Little Albany child abuse victim given fresh start
Several months after he was released from the hospital last spring, young Strider Downs-Skidgel, right, relaxes with his dad, Edward Skidgel and brother, Gallagher, at their Maine home. (LARISSA MULKERN PHOTO)
"You know how at the end of winter, the snow is all dirty and starts to melt, then the flowers come out and bloom and the season is anew, that's what I'm thinking of for our future," said Lanette Grant, the grandmother and caretaker of Strider Downs-Skidgel. Grant said she thinks of Strider when she thinks of spring because his birthday is when the flowers start to bloom.
Strider, who turns 4 on May 28, has recovered from life-threatening injuries he suffered nearly 15 months ago at the hands of his mother's boyfriend, Justin Roy. After the assault, on Dec. 19, 2011, Strider and his younger brother, Gallagher, were placed in the custody of their biological father, Edward Skidgel, and grandparents Lanette and Larry Grant in Maine.
A jury of seven men and five women found Roy, 34, guilty on Feb. 4 on all 10 charges related to the severe beating of then-2½-year-old Strider and lesser assault charges involving Gallagher and their older brother, Zander.
Roy is scheduled for sentencing in Carroll County Superior Court in Ossipee, N.H., on April 2. Because of the ages of the victims, some of the charges allow for enhanced sentences of up to 20 years each in prison. Combined, Roy faces a potential prison term of more than 100 years.
The boys' mother, Heather Downs, faces trial this spring on four counts of child endangerment and one count of felony witness tampering. Downs was living with Roy and the three boys at an Albany, N.H., mobile home park until the morning after the assaults. The boys were placed in the custody of family members pending an investigation. Zander went to live with Downs' mother and stepfather' in Glen, N.H.
Strider suffered life-threatening injuries to the abdomen and intestines. He required three surgeries and remained hospitalized at the Barbara Bush Children's Hospital at Maine Medical Center for three weeks before he was released. Strider required a surgically implanted feeding tube for almost a year. The tube was removed in November, and according to grandma, his appetite is better than ever.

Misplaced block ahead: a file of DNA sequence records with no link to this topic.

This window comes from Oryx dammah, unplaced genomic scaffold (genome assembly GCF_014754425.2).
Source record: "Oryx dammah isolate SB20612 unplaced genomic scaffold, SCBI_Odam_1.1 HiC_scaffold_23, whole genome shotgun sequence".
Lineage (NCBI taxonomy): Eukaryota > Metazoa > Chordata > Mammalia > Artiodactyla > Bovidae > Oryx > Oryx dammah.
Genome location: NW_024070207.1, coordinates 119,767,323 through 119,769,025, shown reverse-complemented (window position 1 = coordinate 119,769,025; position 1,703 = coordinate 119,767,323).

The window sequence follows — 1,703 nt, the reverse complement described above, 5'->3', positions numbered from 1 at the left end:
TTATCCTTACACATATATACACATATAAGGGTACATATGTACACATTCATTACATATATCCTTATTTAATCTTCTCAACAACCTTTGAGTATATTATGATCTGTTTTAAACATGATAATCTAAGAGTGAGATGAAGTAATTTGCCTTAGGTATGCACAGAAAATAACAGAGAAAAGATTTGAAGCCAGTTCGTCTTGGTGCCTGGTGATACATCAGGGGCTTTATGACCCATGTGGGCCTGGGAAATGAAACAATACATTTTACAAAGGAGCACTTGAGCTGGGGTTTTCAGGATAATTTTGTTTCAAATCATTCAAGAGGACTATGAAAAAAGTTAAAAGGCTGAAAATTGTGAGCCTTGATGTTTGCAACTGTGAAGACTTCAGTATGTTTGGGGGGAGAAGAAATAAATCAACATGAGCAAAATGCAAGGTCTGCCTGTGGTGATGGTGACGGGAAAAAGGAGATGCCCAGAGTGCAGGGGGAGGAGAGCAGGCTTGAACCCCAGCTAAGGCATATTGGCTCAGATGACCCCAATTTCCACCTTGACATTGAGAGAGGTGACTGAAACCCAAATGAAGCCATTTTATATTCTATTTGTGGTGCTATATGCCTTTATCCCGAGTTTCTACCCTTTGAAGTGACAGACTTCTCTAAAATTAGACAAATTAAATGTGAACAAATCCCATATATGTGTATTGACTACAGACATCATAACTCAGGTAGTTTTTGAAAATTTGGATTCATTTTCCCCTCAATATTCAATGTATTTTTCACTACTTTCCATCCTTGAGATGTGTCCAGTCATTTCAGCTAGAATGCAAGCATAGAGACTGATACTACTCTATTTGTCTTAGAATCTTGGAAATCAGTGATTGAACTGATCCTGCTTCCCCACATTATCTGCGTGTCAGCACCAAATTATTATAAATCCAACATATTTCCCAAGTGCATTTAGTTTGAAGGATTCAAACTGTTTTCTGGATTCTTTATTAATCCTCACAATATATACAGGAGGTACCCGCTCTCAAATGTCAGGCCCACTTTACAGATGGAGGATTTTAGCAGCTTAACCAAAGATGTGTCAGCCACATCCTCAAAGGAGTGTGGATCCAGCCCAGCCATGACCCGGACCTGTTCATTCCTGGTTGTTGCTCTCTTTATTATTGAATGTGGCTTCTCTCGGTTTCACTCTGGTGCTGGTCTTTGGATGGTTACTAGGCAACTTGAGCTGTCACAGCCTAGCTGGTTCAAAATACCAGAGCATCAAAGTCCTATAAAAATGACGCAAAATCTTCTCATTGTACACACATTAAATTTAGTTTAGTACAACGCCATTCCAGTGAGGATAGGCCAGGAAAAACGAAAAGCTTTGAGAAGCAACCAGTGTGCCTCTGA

"He's feeling good. He's eating everything and anything. If you didn't know, you wouldn't think anything had happened to him," Lanette Grant said.
Christmas was a special time at the Grant household - both Strider and Gallagher received miniature ponies. Grant said the family needs a larger barn where in the future the boys can ride and care for their new animals. The ponies are from the Heart and Horses Therapeutic Riding Center in Buxton. Riding may be especially therapeutic for Strider, Grant said, because it will strengthen his core.
Grant said the boys attend a comprehensive weekday pre-school program at a center operated by the state of Maine where they engage in educational, speech and physical therapy.
Out of school, Strider is an energetic kid.
"He loves being outside. He loves Tonka trucks, and he loves being out with the horses. He worries about Gallagher - he wants to be the big brother," she said.
To prove it, Strider suggested the pose for a Christmastime photo - him pulling Gallagher in his little red wagon.
With a hearing pending regarding permanent placement of the boys with their father and the Grant household, the family declined to talk about the New Hampshire Division of Children, Youth and Families' role in present or past investigations. Grant did say that Downs had not seen the boys since her arrest in April, per conditions of the bail agreement. And for now, it is not known when Downs could next see Strider or Gallagher. According to testimony at the trial, she does visit Zander at her parents' house.
Future visits will be affected by the assessment of a child counselor, Grant said.
"A lot depends on the counselor, and to where the boys are emotionally. As of right now, the boys say no, they don't want to see her. They want to stay here," she added.
"They are feeling safe and secure," said Grant.
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